- The Washington Times - Thursday, March 31, 2011


The recent brutal murder of an Israeli family prompted 27 U.S. senators this week to urge the Obama administration to demand that Palestinian leaders stop tolerating violence against Jews.

“Palestinian incitement includes the glorification of terrorists and jihad and anti-Semitic stereotypes in the Palestinian media,” the senators said in a letter to Secretary of State Hillary Rodham Clinton.

“We would like to know what specific steps you are taking to press for an end to this dangerous incitement,” they said.

The senators expressed shock over the March 11 murder of a father, mother and three children, including a 3-month-old girl, in the West Bank Jewish settlement of Itamar.

Israeli Prime Minister Benjamin Netanyahu blamed Palestinians for the killings and cited incitement of violence against Jews as the motive. Palestinian Authority President Mahmoud Abbas condemned the murders but questioned whether Palestinians committed the crime.

In their letter, the senators cited a speech two days before the murder by Abbas adviser Sabri Saidam, who “emphasized that Palestinian weapons must be turned toward Israel.”

The Palestinian Authority, which receives about $400 million a year in U.S. aid, must “take unequivocal steps to condemn the incident and stop allowing the incitement that leads to such crimes,” the senators said.

“The Itamar massacre was a sobering reminder that words matter and that Palestinian incitement against Jews and Israel can lead to violence and terror,” they said.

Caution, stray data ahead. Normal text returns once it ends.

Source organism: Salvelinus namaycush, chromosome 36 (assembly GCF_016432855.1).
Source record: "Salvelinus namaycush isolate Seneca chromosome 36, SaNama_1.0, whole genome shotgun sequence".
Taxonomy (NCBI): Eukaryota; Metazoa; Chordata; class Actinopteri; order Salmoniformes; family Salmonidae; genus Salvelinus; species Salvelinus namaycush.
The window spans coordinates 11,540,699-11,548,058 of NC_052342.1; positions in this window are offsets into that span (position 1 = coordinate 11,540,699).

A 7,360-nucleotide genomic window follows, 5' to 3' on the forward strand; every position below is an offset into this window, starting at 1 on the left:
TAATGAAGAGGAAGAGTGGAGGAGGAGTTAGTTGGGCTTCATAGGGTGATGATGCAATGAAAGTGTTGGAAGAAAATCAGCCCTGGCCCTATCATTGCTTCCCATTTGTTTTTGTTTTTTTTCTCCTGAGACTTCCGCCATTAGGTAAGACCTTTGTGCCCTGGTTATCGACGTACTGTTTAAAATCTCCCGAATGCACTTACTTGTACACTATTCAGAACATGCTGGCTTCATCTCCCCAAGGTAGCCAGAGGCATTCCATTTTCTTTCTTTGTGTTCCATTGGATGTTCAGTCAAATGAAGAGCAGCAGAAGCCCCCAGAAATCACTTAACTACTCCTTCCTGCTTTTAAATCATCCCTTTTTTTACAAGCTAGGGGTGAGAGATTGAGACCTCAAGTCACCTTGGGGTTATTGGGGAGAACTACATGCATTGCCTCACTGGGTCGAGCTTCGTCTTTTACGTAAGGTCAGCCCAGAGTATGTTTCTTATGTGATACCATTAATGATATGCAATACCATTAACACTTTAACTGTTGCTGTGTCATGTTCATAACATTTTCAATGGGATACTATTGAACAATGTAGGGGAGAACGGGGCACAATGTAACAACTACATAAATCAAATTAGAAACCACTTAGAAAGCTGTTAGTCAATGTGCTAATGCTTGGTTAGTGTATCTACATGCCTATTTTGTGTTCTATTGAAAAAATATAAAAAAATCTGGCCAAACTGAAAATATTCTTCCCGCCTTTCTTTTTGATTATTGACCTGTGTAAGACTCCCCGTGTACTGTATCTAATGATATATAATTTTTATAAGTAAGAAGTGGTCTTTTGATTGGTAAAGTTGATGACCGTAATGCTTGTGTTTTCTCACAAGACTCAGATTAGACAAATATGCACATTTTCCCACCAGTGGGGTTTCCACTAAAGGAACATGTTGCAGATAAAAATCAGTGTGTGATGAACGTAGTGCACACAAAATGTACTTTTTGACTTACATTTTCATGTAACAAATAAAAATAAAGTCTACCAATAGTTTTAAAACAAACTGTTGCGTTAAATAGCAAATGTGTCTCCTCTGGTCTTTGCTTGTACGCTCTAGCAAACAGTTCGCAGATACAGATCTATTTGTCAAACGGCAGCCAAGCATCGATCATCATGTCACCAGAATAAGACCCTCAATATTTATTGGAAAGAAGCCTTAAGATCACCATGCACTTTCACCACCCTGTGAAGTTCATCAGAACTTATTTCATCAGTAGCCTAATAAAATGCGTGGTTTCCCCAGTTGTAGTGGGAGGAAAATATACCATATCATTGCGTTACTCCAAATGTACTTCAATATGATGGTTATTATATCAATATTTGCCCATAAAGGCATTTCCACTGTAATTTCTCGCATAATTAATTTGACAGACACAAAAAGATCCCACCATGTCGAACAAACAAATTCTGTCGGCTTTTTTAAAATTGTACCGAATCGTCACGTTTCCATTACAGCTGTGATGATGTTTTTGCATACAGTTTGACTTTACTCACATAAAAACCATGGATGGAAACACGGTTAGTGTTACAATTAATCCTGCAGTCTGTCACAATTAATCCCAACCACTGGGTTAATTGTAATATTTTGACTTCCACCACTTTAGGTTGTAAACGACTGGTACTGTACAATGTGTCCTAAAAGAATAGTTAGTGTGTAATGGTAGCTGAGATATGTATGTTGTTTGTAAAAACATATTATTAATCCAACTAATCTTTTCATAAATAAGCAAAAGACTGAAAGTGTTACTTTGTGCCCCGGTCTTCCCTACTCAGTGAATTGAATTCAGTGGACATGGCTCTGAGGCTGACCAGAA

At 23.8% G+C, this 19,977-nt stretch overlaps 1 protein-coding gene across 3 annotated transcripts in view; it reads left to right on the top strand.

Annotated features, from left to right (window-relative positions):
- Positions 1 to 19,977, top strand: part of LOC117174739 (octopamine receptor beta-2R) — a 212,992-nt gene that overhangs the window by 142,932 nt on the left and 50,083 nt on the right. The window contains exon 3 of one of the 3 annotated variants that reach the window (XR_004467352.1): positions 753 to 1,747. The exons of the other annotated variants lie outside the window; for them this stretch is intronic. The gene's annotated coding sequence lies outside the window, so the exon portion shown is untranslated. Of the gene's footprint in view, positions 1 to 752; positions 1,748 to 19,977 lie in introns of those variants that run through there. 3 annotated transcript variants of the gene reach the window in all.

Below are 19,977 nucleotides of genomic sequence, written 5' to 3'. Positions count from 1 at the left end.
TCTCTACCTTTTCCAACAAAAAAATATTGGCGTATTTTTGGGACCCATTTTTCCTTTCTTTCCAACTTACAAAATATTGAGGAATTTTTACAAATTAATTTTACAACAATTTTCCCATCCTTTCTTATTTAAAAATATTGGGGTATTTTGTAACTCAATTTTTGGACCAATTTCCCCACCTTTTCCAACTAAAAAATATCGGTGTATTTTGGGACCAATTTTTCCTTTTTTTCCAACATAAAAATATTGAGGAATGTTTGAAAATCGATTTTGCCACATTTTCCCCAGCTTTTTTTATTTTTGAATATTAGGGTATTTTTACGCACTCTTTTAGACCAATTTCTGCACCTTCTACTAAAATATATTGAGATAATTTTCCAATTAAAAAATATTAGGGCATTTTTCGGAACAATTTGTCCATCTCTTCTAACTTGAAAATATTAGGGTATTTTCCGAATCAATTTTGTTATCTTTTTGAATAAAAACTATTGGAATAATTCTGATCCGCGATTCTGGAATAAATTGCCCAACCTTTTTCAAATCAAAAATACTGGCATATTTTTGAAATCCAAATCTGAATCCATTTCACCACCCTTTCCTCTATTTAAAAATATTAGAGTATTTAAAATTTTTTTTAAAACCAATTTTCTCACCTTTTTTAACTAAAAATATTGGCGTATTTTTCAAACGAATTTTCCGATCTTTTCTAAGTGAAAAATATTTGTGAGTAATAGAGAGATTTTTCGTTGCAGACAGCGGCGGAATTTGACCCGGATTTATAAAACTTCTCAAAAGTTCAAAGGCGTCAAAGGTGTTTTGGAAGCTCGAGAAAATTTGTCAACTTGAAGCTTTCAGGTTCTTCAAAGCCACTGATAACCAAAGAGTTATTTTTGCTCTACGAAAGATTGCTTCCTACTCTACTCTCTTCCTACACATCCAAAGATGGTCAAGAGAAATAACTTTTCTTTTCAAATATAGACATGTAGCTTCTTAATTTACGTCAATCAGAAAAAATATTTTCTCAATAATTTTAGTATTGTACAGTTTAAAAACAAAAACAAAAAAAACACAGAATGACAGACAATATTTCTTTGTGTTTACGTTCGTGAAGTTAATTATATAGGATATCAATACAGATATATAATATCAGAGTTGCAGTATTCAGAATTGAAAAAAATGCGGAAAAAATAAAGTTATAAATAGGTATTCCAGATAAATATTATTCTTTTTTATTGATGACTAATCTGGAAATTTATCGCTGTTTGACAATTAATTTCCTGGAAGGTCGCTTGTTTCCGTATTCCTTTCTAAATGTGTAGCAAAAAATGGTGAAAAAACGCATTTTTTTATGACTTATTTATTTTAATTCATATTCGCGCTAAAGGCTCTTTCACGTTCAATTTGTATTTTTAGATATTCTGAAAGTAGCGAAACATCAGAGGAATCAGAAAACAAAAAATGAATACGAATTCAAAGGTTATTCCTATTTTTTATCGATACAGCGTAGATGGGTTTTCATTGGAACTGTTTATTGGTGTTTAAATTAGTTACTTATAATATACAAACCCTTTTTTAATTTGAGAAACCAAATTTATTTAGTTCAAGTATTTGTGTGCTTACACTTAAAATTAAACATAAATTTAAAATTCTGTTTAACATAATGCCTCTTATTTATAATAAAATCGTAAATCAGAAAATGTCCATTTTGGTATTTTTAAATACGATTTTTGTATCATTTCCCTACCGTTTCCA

Sens. Mark Kirk, Illinois Republican, and Kirsten E. Gillibrand, New York Democrat, organized the letter signed by 12 Republicans, 14 Democrats and one independent, Sen. Joe Lieberman of Connecticut.


Romania must sell state-owned energy companies to promote growth in the economy and stop using them as “piggy banks” to cover government deficits, U.S. Ambassador Mark Gitenstein told investors Thursday at the Bucharest Stock Exchange.

“The key to Romania’s future is building enduring institutions that undergird your democracy and free markets, transparency and rule of law and predictability,” he said.

Mr. Gitenstein, a descendant of Romanian immigrants, praised the government for reforming pension laws, enacting a labor code, passing anti-corruption laws and recruiting honest police and prosecutors.

“I am very impressed with [those] efforts …, but it is not enough,” he said.

The ambassador cited Poland as a role model for the Romanian economy. He noted that equities on the Warsaw Stock Exchange are worth more than $200 billion, while shares in the Romanian stock market are worth “less than 13 percent of that amount.”

Mr. Gitenstein warned his audience that Romania’s economy will not improve as long as state-owned companies, like the electricity and natural gas enterprises, are “run by inexperienced political cronies making decisions based, not on what’s best for the company, but what serves their own interests.”

He criticized the government for using state-owned companies “literally” as a “piggy bank to deal with short term cash-flow problems.” In one case, the government “asked” Romgaz, the natural gas company, to make a “donation” of more than $100 million to cover a budget shortfall, and the government representatives on the board of directors “were directed to approve the ‘request,’” he said.

Mr. Gitenstein urged the government to abandon plans to reorganize the state-owned utilities and sell them to private investors.

“As we would say in America,” he added, “[the government’s plan] is an effort to rearrange the deck chairs on the Titanic.”

Call Embassy Row at 202/636-3297 or e-mail jmorrison@washingtontimes.com.

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